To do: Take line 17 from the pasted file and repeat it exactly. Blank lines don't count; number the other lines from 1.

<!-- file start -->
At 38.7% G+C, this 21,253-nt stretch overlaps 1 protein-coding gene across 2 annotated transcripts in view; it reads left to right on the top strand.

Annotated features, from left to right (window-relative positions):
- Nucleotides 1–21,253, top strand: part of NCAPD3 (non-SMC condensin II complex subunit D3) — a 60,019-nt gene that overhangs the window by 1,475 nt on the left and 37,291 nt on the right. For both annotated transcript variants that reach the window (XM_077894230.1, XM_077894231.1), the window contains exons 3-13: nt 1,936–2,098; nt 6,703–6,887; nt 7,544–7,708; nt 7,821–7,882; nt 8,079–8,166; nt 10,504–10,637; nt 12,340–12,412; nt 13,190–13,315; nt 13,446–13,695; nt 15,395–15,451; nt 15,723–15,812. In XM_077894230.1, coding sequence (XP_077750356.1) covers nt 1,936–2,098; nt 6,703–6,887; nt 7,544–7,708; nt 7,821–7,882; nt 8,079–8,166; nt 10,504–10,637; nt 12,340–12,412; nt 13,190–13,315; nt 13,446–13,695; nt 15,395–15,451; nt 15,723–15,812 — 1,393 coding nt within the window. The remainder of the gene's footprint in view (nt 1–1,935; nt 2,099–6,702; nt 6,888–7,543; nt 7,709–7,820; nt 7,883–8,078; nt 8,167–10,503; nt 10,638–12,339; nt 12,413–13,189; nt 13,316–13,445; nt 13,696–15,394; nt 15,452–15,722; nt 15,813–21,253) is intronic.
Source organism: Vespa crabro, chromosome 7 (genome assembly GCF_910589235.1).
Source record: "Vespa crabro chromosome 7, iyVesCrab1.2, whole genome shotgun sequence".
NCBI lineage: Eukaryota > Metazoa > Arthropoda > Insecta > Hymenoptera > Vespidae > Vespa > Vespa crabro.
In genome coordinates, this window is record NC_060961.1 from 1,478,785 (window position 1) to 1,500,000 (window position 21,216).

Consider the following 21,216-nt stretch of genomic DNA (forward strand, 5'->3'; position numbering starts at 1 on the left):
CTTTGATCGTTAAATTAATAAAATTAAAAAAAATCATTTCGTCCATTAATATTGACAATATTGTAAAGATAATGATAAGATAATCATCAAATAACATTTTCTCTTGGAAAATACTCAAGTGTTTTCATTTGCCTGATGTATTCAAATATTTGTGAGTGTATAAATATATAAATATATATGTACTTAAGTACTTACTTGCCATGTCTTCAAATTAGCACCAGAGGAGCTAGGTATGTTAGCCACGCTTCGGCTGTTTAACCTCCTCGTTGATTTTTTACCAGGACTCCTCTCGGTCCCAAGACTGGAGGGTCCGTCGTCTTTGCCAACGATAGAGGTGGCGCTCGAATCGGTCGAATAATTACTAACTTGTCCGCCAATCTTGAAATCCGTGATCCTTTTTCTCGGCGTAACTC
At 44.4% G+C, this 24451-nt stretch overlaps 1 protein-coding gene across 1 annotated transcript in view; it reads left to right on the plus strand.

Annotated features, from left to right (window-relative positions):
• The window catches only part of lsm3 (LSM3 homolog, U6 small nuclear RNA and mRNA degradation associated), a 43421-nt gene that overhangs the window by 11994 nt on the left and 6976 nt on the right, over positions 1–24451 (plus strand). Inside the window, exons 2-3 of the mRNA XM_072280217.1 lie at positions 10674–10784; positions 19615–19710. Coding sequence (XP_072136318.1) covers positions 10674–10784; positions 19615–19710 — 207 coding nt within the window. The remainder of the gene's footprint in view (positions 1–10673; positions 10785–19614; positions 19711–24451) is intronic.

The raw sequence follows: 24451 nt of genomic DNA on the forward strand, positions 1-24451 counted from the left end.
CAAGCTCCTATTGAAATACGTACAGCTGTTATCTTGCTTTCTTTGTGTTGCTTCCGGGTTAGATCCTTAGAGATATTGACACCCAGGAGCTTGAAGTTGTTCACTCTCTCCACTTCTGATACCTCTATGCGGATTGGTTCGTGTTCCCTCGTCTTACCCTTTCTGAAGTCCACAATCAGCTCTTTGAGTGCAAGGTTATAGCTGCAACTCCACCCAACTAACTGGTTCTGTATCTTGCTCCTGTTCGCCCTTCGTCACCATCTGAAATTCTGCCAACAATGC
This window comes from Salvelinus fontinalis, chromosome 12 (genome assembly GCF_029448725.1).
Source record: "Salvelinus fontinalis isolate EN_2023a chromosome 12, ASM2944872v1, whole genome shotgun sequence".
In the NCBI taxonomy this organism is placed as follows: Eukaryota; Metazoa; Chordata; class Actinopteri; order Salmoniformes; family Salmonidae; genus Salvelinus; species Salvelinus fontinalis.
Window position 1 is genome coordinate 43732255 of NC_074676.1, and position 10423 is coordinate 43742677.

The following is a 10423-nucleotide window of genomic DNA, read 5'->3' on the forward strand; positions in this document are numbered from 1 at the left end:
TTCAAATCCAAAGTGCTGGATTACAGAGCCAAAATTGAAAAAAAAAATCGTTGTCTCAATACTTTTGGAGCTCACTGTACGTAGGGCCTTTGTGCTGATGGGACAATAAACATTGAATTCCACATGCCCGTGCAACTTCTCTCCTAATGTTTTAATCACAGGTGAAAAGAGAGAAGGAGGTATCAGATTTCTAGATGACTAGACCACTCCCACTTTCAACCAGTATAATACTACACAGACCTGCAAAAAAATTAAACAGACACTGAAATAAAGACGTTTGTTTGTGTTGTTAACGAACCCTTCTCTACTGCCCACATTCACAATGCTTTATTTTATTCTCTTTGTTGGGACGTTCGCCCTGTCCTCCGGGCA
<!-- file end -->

In the NCBI taxonomy this organism is placed as follows: Eukaryota; Metazoa; Chordata; class Actinopteri; order Salmoniformes; family Salmonidae; genus Salvelinus; species Salvelinus fontinalis.